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Here you can see another, similar species feeding alongside the Aphthona cyparissiae.
Aphthona euphorbiae is the name of the smaller flea beetle species with dark, metallic shine.

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After this second, spurge - centered chapter ...

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... the post continues with some lovely, spotted larvae ...

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... on the Picris hieracioides plant.

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When I first saw what looked like a bunch of caterpillars, I already knew that these are sawfly larvae ... but ...

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... only today, right now, while writing this post ...

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... I found the exact species.

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This is the larval stage of the Tenthredo neobesa sawfly.

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I didn't see any adults on that occasion ... nor after ...

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... so I can't show you here how they look.

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Sawflies are insects from the order Hymenoptera, related to ants, bees and wasps. Tenthredo neobesa is a species from the Tenthredininae family. Most sawflies from that family, are very wasp - like, and Tenthredo neobesa is not an exception. It looks like a small black wasp with two narrow stripes on the abdomen. Maybe an adult will appear in some future post. If that ever happens, I'll link this post to the new one for sure.

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As the larva grows, it sheds the skin quite a few times. On this and the following shot ...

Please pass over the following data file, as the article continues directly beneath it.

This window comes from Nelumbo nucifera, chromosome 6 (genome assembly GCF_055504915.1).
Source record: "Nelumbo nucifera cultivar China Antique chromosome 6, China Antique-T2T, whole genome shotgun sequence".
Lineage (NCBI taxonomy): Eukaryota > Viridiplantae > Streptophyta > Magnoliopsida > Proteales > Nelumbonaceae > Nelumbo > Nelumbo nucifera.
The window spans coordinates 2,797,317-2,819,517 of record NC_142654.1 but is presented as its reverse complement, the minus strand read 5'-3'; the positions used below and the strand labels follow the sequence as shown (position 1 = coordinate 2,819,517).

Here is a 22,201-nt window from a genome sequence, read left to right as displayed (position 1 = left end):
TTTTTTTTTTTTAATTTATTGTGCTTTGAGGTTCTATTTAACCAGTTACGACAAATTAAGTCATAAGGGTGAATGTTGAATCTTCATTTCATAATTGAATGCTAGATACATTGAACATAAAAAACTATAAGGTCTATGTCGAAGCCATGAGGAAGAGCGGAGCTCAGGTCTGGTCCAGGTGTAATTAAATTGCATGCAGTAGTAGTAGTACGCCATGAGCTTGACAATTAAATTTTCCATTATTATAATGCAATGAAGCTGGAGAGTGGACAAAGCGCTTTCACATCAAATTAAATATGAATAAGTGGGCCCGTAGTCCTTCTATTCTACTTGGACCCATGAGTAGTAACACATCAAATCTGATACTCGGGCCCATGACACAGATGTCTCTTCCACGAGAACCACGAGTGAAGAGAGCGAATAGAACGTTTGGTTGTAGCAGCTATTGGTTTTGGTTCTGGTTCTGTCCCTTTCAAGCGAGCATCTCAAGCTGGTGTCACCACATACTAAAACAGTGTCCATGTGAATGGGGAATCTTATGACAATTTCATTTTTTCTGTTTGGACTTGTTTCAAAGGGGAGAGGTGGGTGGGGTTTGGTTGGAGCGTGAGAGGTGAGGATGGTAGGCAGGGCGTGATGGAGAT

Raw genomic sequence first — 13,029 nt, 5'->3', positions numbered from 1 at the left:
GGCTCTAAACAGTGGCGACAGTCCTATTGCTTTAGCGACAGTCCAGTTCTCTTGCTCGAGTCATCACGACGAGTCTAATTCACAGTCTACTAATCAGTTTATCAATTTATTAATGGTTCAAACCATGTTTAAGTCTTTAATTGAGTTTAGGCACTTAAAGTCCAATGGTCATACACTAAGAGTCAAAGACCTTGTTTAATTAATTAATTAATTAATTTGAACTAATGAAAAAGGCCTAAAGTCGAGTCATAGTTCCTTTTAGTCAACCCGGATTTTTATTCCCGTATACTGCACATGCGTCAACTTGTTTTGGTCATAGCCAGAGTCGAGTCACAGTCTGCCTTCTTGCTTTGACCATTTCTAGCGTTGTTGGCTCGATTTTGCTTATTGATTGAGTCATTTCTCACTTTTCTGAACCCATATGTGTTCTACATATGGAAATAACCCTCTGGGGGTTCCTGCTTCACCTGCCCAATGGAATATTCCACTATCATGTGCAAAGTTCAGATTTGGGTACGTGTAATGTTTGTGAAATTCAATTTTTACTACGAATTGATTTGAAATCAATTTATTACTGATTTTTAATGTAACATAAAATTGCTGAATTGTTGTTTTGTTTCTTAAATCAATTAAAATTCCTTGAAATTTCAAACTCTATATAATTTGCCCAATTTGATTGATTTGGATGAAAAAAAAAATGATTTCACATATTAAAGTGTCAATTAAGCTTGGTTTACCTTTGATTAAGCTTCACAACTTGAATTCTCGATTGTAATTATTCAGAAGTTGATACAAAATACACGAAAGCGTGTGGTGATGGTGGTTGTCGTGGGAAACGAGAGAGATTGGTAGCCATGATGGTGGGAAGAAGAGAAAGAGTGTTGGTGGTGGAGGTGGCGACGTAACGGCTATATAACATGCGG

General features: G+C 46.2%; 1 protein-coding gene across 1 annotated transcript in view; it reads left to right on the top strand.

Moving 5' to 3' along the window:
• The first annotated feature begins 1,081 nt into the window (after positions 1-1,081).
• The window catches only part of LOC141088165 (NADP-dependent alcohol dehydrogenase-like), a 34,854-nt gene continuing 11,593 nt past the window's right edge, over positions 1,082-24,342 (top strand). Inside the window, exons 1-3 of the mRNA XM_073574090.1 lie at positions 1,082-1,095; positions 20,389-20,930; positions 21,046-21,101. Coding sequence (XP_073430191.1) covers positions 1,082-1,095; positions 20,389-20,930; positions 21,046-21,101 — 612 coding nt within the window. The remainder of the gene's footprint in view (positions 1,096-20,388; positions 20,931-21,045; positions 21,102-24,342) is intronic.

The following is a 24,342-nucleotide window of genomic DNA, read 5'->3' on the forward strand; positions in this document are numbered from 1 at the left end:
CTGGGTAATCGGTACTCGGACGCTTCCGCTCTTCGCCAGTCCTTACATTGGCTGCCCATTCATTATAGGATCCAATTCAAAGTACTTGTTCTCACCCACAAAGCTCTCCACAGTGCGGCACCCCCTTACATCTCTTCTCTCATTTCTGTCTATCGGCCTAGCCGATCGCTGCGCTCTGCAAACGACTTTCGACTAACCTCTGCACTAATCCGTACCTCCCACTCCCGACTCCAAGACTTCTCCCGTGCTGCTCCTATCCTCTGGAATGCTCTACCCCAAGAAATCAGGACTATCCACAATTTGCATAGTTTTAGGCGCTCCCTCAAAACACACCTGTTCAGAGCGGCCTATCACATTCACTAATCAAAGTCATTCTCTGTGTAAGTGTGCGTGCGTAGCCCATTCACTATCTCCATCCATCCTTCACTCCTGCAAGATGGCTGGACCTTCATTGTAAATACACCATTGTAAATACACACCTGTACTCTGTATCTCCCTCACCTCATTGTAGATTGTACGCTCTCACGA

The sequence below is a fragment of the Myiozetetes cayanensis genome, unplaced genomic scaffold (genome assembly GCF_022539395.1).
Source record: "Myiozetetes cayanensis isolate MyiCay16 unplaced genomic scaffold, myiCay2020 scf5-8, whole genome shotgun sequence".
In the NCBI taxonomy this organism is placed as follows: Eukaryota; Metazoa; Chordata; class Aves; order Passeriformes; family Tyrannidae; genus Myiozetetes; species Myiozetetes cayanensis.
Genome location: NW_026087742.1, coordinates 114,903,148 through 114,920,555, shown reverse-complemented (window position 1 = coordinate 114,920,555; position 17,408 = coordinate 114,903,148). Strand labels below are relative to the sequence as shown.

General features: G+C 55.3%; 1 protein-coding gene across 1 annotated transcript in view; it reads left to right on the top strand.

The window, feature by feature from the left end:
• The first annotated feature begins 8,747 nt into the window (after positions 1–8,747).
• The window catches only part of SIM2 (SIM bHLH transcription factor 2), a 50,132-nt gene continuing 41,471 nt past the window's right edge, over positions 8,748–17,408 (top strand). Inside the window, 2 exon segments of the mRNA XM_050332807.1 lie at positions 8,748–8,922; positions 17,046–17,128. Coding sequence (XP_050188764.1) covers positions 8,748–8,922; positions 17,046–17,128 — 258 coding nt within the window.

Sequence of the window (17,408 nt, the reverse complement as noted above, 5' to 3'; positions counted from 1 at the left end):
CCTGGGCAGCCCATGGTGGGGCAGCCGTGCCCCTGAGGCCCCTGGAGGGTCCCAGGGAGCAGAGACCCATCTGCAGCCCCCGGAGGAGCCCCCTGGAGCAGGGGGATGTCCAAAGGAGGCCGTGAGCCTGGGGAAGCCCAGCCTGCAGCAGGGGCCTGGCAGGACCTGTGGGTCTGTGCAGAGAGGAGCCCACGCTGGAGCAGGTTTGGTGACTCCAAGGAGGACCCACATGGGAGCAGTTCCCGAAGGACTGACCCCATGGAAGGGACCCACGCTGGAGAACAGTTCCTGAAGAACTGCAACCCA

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... you can take a good look at the larva that just got through that process.

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And now, with this portrait of the Picris hieracioides plant in the last days of June ...

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... and yet another larva ... is time to end this post .

As always in these posts on HIVE, the photographs are my work - THE END.

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@tipu curate 🐞

Hello @borjan!

great macroshots
We appreciate your work and your post was manually curated by @none! from the DNA team!

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Thank you :)

Excellent shots .. it really is a very complete post, the macro shots are a beauty .. greetings and thank you for contributing to the growth of this incredible community.

Thank you. :) Glad you like the post.

Wow, awesome pictures @borjan 🤯 .. every single one of them looks so well taken and the provided informations are really good .. especially the last paet with the larva is really nice 👌

Thank you :) glad you like the photo - story.

Amazing pictures!!!! You always have beautiful photos. I love all the pictures of you.

:) Thanks!


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Impressive @borjan, it's impossible not to rejoice with such great photos. The hemiptera Catoplatus carthusianus I have never appreciated it in my country, likewise, the photos of the larvae are incredible. I congratulate you for this magnificent photo album on some species of arthropods present in your country, a pleasure to read you, greetings.

Thank you ! :) Glad you like the post.